Initial study on TMPRSS2 p.Val160Met genetic variant in COVID-19 patients.
Damayanti, Nevy Shinta
Kurniati, Neneng Dewi
Adiatmaja, Christophorus Oetama
Wigianita, Monica Rizky
Prakoeswa, Cita Rosita Sigit
Puspaningsih, Ni Nyoman Tri
Lusida, Maria Inge
Oceandy, Delvac; orcid: 0000-0002-6242-6491; email: firstname.lastname@example.org
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Abstract<h4>Background</h4>Coronavirus disease 2019 (COVID-19) is a global health problem that causes millions of deaths worldwide. The clinical manifestation of COVID-19 widely varies from asymptomatic infection to severe pneumonia and systemic inflammatory disease. It is thought that host genetic variability may affect the host's response to the virus infection and thus cause severity of the disease. The SARS-CoV-2 virus requires interaction with its receptor complex in the host cells before infection. The transmembrane protease serine 2 (TMPRSS2) has been identified as one of the key molecules involved in SARS-CoV-2 virus receptor binding and cell invasion. Therefore, in this study, we investigated the correlation between a genetic variant within the human TMPRSS2 gene and COVID-19 severity and viral load.<h4>Results</h4>We genotyped 95 patients with COVID-19 hospitalised in Dr Soetomo General Hospital and Indrapura Field Hospital (Surabaya, Indonesia) for the TMPRSS2 p.Val160Met polymorphism. Polymorphism was detected using a TaqMan assay. We then analysed the association between the presence of the genetic variant and disease severity and viral load. We did not observe any correlation between the presence of TMPRSS2 genetic variant and the severity of the disease. However, we identified a significant association between the p.Val160Met polymorphism and the SARS-CoV-2 viral load, as estimated by the Ct value of the diagnostic nucleic acid amplification test. Furthermore, we observed a trend of association between the presence of the C allele and the mortality rate in patients with severe COVID-19.<h4>Conclusion</h4>Our data indicate a possible association between TMPRSS2 p.Val160Met polymorphism and SARS-CoV-2 infectivity and the outcome of COVID-19.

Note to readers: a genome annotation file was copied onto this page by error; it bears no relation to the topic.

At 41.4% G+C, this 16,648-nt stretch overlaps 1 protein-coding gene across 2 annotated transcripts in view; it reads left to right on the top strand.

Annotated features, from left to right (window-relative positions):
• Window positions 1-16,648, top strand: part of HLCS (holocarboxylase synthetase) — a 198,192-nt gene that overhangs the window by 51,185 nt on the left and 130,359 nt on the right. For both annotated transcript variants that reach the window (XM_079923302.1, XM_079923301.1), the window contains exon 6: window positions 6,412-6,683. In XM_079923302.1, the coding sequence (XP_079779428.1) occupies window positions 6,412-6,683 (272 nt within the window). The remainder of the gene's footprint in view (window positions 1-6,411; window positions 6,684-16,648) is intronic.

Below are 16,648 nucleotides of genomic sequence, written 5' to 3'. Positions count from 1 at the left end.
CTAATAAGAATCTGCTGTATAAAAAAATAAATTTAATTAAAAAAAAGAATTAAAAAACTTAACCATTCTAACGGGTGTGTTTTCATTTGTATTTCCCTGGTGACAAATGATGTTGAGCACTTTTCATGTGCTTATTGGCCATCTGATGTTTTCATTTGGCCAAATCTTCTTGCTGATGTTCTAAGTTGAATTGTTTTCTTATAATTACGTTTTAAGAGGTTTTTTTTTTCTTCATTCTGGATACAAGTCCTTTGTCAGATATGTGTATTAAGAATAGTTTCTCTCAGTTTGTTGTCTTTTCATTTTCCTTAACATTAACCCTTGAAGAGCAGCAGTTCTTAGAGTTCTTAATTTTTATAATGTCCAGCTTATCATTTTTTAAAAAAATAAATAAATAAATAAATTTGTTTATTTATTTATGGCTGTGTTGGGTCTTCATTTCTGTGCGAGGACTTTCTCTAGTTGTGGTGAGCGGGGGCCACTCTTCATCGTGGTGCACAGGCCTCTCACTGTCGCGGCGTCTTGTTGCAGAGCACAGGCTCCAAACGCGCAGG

CitationHuman genomics, volume 15, issue 1, page 29
DescriptionFrom Europe PMC via Jisc Publications Router
History: ppub 2021-05-01, epub 2021-05-17
Publication status: Published
Funder: Universitas Airlangga; Grant(s): Mandate Reserach Grant COVID-19